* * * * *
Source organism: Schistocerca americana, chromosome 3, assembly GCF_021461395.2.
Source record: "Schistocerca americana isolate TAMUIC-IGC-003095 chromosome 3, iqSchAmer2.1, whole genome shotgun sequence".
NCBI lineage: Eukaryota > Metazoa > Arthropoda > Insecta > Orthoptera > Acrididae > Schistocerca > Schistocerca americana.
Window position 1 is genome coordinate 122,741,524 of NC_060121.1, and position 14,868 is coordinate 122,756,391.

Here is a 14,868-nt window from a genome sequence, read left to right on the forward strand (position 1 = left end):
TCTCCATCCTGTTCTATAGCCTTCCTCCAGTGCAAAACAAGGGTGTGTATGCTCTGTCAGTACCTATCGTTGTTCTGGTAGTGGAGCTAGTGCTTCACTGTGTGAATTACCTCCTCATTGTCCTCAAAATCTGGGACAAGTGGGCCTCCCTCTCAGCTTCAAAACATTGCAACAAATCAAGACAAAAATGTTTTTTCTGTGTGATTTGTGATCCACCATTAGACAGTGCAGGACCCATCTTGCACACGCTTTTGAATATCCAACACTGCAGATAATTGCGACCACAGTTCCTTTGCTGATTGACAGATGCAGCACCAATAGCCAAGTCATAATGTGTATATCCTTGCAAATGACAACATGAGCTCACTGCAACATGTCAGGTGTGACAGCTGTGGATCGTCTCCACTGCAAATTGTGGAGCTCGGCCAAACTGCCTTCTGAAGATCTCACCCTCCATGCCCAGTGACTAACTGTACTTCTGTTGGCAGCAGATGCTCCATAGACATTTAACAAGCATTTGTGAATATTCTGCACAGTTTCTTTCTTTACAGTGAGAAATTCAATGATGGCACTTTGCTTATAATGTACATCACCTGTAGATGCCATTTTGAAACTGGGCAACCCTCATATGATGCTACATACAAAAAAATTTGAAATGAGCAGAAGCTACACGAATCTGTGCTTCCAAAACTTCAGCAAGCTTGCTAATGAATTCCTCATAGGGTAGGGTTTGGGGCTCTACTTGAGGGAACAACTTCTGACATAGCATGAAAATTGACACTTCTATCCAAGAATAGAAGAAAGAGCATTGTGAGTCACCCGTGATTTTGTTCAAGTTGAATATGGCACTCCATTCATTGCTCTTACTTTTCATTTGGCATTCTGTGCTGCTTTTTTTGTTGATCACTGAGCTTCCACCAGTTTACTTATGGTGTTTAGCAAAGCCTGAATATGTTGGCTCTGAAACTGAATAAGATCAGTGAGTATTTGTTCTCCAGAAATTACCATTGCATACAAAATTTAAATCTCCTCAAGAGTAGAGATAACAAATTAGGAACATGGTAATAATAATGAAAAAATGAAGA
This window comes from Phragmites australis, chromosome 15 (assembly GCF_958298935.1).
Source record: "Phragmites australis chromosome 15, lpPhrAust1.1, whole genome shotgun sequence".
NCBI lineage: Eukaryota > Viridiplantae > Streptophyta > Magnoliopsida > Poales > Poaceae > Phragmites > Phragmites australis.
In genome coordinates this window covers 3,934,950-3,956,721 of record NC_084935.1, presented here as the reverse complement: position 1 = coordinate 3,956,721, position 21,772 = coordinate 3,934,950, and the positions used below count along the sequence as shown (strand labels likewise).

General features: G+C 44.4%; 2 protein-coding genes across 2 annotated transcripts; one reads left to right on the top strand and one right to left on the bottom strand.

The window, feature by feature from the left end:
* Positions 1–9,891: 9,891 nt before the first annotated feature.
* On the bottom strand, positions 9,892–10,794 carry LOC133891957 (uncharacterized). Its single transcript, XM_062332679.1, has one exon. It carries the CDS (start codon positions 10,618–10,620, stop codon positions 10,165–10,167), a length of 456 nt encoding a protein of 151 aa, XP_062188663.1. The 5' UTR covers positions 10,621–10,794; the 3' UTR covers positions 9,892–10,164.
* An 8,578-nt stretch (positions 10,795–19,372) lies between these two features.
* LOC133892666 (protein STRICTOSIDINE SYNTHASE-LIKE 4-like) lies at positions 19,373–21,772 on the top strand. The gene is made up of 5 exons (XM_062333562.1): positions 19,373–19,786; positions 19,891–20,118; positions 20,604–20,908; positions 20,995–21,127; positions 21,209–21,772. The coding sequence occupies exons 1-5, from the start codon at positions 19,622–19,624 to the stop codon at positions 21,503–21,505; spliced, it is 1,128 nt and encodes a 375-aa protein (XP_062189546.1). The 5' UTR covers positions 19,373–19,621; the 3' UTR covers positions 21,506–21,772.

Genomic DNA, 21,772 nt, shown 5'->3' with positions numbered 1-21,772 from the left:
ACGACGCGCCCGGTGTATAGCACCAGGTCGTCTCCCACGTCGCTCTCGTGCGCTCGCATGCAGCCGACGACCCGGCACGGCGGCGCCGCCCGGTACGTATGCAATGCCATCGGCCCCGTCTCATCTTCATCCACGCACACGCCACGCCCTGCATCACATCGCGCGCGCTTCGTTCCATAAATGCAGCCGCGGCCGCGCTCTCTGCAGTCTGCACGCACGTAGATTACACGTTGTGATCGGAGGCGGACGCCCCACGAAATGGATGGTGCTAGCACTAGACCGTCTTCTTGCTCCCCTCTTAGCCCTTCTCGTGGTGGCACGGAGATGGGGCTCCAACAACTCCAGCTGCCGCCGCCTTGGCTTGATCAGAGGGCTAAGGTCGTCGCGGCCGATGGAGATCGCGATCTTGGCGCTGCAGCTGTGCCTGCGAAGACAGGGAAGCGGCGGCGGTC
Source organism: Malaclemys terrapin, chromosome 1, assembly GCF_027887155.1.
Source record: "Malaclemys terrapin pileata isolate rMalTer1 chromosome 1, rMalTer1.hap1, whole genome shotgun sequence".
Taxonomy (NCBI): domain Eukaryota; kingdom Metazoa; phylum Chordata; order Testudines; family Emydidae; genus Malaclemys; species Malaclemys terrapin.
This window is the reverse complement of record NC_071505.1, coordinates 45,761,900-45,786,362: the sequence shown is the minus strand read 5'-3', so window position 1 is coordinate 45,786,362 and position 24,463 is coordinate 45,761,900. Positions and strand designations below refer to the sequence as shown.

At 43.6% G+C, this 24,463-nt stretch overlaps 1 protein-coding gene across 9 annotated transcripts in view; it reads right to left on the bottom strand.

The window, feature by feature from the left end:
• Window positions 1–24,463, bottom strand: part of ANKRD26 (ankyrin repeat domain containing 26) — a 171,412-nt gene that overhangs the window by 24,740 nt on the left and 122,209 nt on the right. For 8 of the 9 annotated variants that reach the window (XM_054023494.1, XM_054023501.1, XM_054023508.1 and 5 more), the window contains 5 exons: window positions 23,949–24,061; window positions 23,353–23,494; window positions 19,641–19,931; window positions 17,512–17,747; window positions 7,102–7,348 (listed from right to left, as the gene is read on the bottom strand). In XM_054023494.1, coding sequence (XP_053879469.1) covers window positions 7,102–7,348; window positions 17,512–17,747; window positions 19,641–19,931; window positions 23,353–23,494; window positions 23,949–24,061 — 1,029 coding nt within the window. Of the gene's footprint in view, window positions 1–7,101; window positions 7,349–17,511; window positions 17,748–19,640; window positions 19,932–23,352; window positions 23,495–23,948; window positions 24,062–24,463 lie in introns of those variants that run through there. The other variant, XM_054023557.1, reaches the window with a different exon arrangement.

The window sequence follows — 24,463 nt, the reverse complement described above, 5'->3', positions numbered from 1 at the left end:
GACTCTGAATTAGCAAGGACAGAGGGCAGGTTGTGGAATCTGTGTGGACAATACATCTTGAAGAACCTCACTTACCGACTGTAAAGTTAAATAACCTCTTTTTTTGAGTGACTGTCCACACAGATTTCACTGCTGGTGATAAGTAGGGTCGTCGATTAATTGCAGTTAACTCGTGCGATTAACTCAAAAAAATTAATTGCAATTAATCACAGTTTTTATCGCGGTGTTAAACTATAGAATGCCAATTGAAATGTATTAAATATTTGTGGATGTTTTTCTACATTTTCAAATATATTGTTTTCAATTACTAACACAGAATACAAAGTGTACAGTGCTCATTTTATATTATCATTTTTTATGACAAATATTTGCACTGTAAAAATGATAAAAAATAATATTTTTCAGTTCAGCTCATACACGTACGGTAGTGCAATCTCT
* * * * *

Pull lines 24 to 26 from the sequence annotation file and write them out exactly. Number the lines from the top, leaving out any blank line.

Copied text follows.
The window, feature by feature from the left end:
• Window positions 1–24,463, bottom strand: part of ANKRD26 (ankyrin repeat domain containing 26) — a 171,412-nt gene that overhangs the window by 24,740 nt on the left and 122,209 nt on the right. For 8 of the 9 annotated variants that reach the window (XM_054023494.1, XM_054023501.1, XM_054023508.1 and 5 more), the window contains 5 exons: window positions 23,949–24,061; window positions 23,353–23,494; window positions 19,641–19,931; window positions 17,512–17,747; window positions 7,102–7,348 (listed from right to left, as the gene is read on the bottom strand). In XM_054023494.1, coding sequence (XP_053879469.1) covers window positions 7,102–7,348; window positions 17,512–17,747; window positions 19,641–19,931; window positions 23,353–23,494; window positions 23,949–24,061 — 1,029 coding nt within the window. Of the gene's footprint in view, window positions 1–7,101; window positions 7,349–17,511; window positions 17,748–19,640; window positions 19,932–23,352; window positions 23,495–23,948; window positions 24,062–24,463 lie in introns of those variants that run through there. The other variant, XM_054023557.1, reaches the window with a different exon arrangement.

The window sequence follows — 24,463 nt, the reverse complement described above, 5'->3', positions numbered from 1 at the left end: